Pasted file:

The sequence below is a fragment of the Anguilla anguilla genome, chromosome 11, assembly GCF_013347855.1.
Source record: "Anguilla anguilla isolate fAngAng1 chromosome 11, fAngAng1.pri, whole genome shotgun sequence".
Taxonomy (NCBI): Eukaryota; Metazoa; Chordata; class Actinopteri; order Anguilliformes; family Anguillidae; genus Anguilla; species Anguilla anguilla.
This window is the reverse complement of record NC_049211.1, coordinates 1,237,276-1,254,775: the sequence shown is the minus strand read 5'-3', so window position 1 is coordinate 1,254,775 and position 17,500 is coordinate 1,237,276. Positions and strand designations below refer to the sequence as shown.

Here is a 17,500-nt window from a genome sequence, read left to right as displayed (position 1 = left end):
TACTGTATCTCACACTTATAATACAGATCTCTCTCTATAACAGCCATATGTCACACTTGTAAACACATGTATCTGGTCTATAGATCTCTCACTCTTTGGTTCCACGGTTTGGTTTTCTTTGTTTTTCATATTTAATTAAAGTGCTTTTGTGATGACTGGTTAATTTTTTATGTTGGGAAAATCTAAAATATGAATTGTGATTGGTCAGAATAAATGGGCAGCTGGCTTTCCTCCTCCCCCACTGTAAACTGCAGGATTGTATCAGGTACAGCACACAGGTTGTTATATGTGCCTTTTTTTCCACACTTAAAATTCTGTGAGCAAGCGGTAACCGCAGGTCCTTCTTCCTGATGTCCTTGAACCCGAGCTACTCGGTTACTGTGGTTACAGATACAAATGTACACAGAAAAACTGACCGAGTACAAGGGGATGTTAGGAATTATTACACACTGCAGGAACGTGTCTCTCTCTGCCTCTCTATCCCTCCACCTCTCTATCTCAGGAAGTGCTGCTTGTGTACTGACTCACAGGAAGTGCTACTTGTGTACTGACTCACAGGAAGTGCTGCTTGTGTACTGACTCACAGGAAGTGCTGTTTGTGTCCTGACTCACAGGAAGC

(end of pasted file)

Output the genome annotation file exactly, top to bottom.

The sequence below is a fragment of the Anguilla anguilla genome, chromosome 11, assembly GCF_013347855.1.
Source record: "Anguilla anguilla isolate fAngAng1 chromosome 11, fAngAng1.pri, whole genome shotgun sequence".
Taxonomy (NCBI): Eukaryota; Metazoa; Chordata; class Actinopteri; order Anguilliformes; family Anguillidae; genus Anguilla; species Anguilla anguilla.
This window is the reverse complement of record NC_049211.1, coordinates 1,237,276-1,254,775: the sequence shown is the minus strand read 5'-3', so window position 1 is coordinate 1,254,775 and position 17,500 is coordinate 1,237,276. Positions and strand designations below refer to the sequence as shown.

Here is a 17,500-nt window from a genome sequence, read left to right as displayed (position 1 = left end):
TACTGTATCTCACACTTATAATACAGATCTCTCTCTATAACAGCCATATGTCACACTTGTAAACACATGTATCTGGTCTATAGATCTCTCACTCTTTGGTTCCACGGTTTGGTTTTCTTTGTTTTTCATATTTAATTAAAGTGCTTTTGTGATGACTGGTTAATTTTTTATGTTGGGAAAATCTAAAATATGAATTGTGATTGGTCAGAATAAATGGGCAGCTGGCTTTCCTCCTCCCCCACTGTAAACTGCAGGATTGTATCAGGTACAGCACACAGGTTGTTATATGTGCCTTTTTTTCCACACTTAAAATTCTGTGAGCAAGCGGTAACCGCAGGTCCTTCTTCCTGATGTCCTTGAACCCGAGCTACTCGGTTACTGTGGTTACAGATACAAATGTACACAGAAAAACTGACCGAGTACAAGGGGATGTTAGGAATTATTACACACTGCAGGAACGTGTCTCTCTCTGCCTCTCTATCCCTCCACCTCTCTATCTCAGGAAGTGCTGCTTGTGTACTGACTCACAGGAAGTGCTACTTGTGTACTGACTCACAGGAAGTGCTGCTTGTGTACTGACTCACAGGAAGTGCTGTTTGTGTCCTGACTCACAGGAAGC